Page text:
The National Party has unveiled a radical proposal to indefinitely hold the worst prisoners who are at imminent risk of re-offending, even if it contravenes the rights enshrined in the Bill of Rights Act.
Yesterday, Prime Minister John Key and law and order spokeswoman Judith Collins released the party's policy, which has at its centre-piece civil detention orders.
An order would be applied through the High Court to the worst sexual and violent offenders who are deemed to be at imminent risk of re-offending.
The court could order offenders to a civil detention centre, where they would remain until the Parole Board deemed them no longer a risk to the community.
The Green Party said the policy would turn the judicial system on its head, punishing people for crimes they had not committed.
Law and order spokesman David Clendon said it was "unconstitutional" and would breach the rights of people who have served the time for their crime.
But Ms Collins said not all prisoners could be rehabilitated and she wanted to push the law through, even if it was found to breach the Bill of Rights Act.
"We're not going to sit by and wait for people to come out of prison ... who have refused to undertake rehabilitation and have indicated they might commit further atrocities."
The detention orders would mainly apply to child sex offenders who were sentenced before preventive detention - which often means a life sentence unless the prisoner can show they are no longer a risk - was an option.
Ms Collins did not want to name cases, but said in general there have been times when Corrections had no choice but to release prisoners, despite threats to re-offend. "And they have gone on to rape and kill.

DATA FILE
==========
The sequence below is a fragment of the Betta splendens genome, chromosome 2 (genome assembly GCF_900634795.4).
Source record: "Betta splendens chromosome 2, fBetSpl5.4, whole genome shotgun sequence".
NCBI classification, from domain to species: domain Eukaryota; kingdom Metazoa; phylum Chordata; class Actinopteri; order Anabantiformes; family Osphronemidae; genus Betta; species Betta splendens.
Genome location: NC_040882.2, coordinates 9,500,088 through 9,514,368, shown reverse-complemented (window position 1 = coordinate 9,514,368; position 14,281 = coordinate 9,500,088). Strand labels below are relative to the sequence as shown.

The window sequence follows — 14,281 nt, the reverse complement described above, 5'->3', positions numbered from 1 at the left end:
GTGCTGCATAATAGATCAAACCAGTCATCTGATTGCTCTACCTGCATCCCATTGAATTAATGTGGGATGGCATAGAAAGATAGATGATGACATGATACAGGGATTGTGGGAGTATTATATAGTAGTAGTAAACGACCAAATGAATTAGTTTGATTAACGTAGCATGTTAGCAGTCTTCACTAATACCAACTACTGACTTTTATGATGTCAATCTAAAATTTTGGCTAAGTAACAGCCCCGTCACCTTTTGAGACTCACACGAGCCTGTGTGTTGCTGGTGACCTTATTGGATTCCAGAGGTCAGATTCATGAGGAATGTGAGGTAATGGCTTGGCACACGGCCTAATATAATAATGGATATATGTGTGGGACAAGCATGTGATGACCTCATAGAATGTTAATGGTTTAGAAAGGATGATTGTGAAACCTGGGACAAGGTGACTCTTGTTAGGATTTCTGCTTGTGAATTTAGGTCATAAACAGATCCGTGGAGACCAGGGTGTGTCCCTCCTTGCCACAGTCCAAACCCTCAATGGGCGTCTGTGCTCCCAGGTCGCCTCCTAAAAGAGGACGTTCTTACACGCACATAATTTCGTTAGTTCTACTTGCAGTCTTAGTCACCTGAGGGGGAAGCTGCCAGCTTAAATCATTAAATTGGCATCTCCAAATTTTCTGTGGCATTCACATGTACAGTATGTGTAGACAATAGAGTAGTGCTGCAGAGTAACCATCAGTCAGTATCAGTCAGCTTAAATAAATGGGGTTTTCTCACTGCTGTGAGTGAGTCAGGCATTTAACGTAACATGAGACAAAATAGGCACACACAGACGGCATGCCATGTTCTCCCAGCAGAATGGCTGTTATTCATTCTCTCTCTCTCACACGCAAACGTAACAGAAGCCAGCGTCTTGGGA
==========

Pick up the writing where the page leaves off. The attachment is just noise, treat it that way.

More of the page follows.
"If we consider we have civil detention for people under the Mental Health Act, it seems only right that we do what we can to prevent our most vulnerable from being abused in this way."
There have been several high-profile serial offenders, including Malcolm Chaston, who in 1989 raped a woman at knifepoint and was jailed for eight years. In 2002, Chaston was jailed for six years for bashing, choking, and sexually violating a woman he knew. In 2010, he murdered Christchurch woman Vanessa Pickering.
Stewart Murray Wilson, dubbed the "Beast of Blenheim", was jailed in 1996 for offences spanning 25 years, including rape, attempted rape, indecent assault, wilfully ill-treating a child and bestiality.
Ms Collins said Corrections had estimated that between five and 12 offenders would be in civil detention over a 10-year period. The High Court test would be very high, she said.
"We're talking about a high imminent risk of serious violent and sexual offending. There are some people for whom rehabilitation does not work."
The centre would be secure and likely be on prison grounds. It could be similar to low-security accommodation for prisoners who were due to be released, although Ms Collins said that would not be suitable for violent offenders.
The facility would cost $400,000 to $700,000 per bed, but would be offset by the cost of having them on round-the-clock extensive supervision, which costs $300,000 to $400,000 a year per offender.
It would be funded through existing baselines, which was possible because the projected prison muster was falling.
National also announced plans to introduce pre-parole screening to weed out prisoners unlikely to be granted parole, increasing penalties for child pornography offences and introducing random drug and alcohol testing for those on community sentences or bail.
National's law and order policy:
* Civil detention for the worst sexual and violent offenders at imminent risk of re-offending. They would be detained indefinitely until the Parole Board was satisfied they were no longer a safety risk.
* Corrections estimates it would apply to five to 12 offenders over a 10-year period, mainly child sex offenders.